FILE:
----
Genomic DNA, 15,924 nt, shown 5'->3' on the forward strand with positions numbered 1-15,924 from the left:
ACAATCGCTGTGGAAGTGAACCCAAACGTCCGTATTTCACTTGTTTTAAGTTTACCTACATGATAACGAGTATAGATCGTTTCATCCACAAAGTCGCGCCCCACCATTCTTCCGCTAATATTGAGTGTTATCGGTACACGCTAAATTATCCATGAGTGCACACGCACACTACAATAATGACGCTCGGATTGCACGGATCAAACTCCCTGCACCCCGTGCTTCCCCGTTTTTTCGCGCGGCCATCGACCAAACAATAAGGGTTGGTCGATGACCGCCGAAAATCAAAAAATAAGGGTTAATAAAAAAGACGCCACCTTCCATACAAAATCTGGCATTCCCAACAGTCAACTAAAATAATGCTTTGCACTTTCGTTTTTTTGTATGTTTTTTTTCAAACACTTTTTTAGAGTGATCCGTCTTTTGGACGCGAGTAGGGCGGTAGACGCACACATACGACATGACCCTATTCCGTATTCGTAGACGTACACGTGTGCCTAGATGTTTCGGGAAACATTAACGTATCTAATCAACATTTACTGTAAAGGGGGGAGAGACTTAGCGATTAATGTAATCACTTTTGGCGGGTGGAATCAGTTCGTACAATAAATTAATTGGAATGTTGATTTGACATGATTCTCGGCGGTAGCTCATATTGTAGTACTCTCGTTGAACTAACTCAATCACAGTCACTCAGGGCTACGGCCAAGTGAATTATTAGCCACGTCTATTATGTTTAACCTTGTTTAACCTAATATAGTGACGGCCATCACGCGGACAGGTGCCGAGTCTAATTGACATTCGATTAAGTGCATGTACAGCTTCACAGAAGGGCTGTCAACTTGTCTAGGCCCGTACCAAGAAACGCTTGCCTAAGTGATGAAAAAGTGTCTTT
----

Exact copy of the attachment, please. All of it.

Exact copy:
Genomic DNA, 15,924 nt, shown 5'->3' on the forward strand with positions numbered 1-15,924 from the left:
ACAATCGCTGTGGAAGTGAACCCAAACGTCCGTATTTCACTTGTTTTAAGTTTACCTACATGATAACGAGTATAGATCGTTTCATCCACAAAGTCGCGCCCCACCATTCTTCCGCTAATATTGAGTGTTATCGGTACACGCTAAATTATCCATGAGTGCACACGCACACTACAATAATGACGCTCGGATTGCACGGATCAAACTCCCTGCACCCCGTGCTTCCCCGTTTTTTCGCGCGGCCATCGACCAAACAATAAGGGTTGGTCGATGACCGCCGAAAATCAAAAAATAAGGGTTAATAAAAAAGACGCCACCTTCCATACAAAATCTGGCATTCCCAACAGTCAACTAAAATAATGCTTTGCACTTTCGTTTTTTTGTATGTTTTTTTTCAAACACTTTTTTAGAGTGATCCGTCTTTTGGACGCGAGTAGGGCGGTAGACGCACACATACGACATGACCCTATTCCGTATTCGTAGACGTACACGTGTGCCTAGATGTTTCGGGAAACATTAACGTATCTAATCAACATTTACTGTAAAGGGGGGAGAGACTTAGCGATTAATGTAATCACTTTTGGCGGGTGGAATCAGTTCGTACAATAAATTAATTGGAATGTTGATTTGACATGATTCTCGGCGGTAGCTCATATTGTAGTACTCTCGTTGAACTAACTCAATCACAGTCACTCAGGGCTACGGCCAAGTGAATTATTAGCCACGTCTATTATGTTTAACCTTGTTTAACCTAATATAGTGACGGCCATCACGCGGACAGGTGCCGAGTCTAATTGACATTCGATTAAGTGCATGTACAGCTTCACAGAAGGGCTGTCAACTTGTCTAGGCCCGTACCAAGAAACGCTTGCCTAAGTGATGAAAAAGTGTCTTT